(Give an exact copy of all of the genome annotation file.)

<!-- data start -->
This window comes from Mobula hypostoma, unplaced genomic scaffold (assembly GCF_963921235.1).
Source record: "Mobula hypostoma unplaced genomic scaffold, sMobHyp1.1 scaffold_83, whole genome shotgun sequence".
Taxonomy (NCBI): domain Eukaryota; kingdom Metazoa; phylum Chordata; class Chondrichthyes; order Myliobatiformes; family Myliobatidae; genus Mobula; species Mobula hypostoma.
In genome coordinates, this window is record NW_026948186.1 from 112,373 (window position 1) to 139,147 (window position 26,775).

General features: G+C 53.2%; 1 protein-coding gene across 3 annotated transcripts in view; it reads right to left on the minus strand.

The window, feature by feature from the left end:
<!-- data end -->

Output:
This window comes from Mobula hypostoma, unplaced genomic scaffold (assembly GCF_963921235.1).
Source record: "Mobula hypostoma unplaced genomic scaffold, sMobHyp1.1 scaffold_83, whole genome shotgun sequence".
Taxonomy (NCBI): domain Eukaryota; kingdom Metazoa; phylum Chordata; class Chondrichthyes; order Myliobatiformes; family Myliobatidae; genus Mobula; species Mobula hypostoma.
In genome coordinates, this window is record NW_026948186.1 from 112,373 (window position 1) to 139,147 (window position 26,775).

General features: G+C 53.2%; 1 protein-coding gene across 3 annotated transcripts in view; it reads right to left on the minus strand.

The window, feature by feature from the left end: